“Then think about some simple strategies such as: planning your time; trying to cram in too much will end up making you feel stressed when you do not achieve everything. Just say no – know your limits and stick to them. And avoid people who stress you out. If you know a particular person touches all your hot buttons, limit the amount of time you spend with them.”
As in most aspects of life, planning and organisation tend to reap benefits. Planning ahead is also a helpful approach for parents of disabled children as it’s a great way to reduce stress. By simply planning the next day the night before, such as what tasks need to be achieved, what your child is going to have for lunch, and what time you need to be at any appointments, you can get ahead of the game. You could write down a to-do list on a piece of paper or on your phone or you can physically get things ready for the following morning before you go to bed.
Health resource Very Well Family recommends: “Focus on getting the important tasks done and do less important tasks if and when time permits. You and your child can benefit from developing good planning habits. Divide big tasks into smaller, more manageable tasks. Set realistic timelines for completion of each task.”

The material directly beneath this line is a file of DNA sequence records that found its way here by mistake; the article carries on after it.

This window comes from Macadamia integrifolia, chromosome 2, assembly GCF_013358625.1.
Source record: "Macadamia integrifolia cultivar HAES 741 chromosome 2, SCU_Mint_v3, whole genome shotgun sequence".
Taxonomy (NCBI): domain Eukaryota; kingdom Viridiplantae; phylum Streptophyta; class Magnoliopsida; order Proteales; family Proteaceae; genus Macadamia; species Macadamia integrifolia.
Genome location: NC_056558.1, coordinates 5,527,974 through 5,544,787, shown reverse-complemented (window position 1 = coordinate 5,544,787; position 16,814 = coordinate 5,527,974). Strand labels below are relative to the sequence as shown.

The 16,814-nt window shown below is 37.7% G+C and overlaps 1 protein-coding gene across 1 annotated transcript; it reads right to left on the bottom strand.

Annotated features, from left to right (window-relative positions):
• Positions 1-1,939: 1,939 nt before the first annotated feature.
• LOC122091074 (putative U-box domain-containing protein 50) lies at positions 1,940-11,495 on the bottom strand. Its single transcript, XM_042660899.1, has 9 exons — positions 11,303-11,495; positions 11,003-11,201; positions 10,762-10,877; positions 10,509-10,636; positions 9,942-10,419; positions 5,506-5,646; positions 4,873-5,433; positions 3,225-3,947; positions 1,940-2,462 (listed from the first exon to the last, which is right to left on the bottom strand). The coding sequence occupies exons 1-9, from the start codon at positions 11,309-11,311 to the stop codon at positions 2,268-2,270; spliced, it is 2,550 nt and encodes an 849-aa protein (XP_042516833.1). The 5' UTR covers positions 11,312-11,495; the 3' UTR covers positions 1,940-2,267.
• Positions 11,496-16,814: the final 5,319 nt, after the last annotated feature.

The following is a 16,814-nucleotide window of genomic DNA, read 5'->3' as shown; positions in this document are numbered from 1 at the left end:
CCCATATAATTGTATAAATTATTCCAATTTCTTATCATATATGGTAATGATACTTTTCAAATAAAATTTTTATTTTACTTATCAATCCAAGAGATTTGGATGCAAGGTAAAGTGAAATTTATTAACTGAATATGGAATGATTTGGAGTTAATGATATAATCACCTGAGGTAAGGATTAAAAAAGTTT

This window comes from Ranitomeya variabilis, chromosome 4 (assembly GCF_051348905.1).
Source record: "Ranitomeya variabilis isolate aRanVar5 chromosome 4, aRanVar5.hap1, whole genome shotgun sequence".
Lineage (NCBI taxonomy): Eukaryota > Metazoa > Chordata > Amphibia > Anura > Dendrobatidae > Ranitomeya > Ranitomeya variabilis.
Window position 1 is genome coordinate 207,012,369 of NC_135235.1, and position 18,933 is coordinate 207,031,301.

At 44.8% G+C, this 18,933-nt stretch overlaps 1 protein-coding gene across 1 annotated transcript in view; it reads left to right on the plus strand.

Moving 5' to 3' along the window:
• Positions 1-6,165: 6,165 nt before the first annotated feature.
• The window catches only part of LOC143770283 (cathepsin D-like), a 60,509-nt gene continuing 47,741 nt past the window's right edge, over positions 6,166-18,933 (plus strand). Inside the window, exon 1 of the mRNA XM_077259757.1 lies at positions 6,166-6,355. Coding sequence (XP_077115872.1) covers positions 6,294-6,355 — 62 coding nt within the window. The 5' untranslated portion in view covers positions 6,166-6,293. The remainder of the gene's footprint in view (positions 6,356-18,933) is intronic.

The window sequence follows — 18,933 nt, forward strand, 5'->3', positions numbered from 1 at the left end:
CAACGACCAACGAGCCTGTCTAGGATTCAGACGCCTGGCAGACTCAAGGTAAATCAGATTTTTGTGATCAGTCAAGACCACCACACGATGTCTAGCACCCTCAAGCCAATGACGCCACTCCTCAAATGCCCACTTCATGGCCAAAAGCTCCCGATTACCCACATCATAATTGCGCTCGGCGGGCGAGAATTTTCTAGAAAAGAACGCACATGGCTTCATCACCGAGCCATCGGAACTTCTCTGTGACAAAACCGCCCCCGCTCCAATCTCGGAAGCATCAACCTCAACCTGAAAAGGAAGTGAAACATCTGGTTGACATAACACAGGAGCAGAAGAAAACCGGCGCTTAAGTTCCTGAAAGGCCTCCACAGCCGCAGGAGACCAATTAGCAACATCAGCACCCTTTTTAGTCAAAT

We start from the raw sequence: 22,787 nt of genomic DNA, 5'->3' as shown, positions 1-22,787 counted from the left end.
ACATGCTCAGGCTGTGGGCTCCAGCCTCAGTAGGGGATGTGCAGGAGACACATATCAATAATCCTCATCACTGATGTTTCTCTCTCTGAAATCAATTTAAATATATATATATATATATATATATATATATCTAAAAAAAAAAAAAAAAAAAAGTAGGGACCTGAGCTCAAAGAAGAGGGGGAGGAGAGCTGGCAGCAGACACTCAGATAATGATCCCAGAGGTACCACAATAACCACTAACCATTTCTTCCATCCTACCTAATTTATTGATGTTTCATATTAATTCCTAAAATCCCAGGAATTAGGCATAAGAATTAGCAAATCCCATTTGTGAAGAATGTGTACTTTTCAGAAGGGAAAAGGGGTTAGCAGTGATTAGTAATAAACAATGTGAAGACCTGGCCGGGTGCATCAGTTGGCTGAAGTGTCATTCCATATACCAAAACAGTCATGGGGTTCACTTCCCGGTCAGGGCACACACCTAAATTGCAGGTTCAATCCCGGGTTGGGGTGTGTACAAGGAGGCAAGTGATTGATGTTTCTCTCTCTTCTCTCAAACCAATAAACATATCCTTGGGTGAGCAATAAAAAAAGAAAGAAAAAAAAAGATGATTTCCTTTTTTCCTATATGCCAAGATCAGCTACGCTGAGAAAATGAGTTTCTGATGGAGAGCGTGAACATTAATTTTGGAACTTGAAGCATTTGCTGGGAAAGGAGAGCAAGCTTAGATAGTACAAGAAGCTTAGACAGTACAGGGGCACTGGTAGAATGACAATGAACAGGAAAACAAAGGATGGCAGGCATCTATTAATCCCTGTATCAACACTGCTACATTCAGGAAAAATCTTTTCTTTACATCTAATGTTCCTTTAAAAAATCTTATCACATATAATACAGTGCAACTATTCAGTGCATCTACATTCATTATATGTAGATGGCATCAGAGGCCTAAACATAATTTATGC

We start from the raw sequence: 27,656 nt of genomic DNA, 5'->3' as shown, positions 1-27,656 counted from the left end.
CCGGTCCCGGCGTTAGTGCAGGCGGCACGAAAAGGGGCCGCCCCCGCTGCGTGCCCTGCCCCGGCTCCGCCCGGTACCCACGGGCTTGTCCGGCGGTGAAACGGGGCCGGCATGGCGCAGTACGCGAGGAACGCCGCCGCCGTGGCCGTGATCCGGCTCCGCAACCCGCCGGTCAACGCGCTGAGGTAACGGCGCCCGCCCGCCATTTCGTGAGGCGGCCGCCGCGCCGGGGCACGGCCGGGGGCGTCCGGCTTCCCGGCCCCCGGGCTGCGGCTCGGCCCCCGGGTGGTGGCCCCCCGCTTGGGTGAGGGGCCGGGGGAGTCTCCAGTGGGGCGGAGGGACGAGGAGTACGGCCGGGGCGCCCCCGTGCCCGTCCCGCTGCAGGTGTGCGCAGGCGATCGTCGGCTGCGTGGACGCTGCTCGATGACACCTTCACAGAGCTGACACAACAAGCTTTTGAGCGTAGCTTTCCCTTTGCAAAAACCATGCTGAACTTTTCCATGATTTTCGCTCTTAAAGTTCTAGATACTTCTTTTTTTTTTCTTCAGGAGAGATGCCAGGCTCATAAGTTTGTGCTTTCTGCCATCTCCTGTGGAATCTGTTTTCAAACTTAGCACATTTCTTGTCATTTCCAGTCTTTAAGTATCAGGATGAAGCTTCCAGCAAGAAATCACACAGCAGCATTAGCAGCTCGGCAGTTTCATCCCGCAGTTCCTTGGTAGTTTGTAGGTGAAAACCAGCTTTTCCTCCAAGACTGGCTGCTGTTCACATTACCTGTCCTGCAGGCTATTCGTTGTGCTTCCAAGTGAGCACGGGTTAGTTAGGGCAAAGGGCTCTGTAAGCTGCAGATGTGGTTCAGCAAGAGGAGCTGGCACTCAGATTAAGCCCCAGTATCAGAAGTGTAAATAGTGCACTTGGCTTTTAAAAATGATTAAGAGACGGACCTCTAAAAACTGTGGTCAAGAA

Take time for yourself
Rightly, the vast amount of our time and energy goes towards caring for our children, especially when they have a disability. It can be very demanding and ask a lot of parents. It’s important, however, to remember to take some time for yourself when possible. If you can rely on some support from others, take some time to have a break, even if it’s just to enjoy a nice walk, go out for dinner, read a book, or just enjoy a relaxing pampering session at home.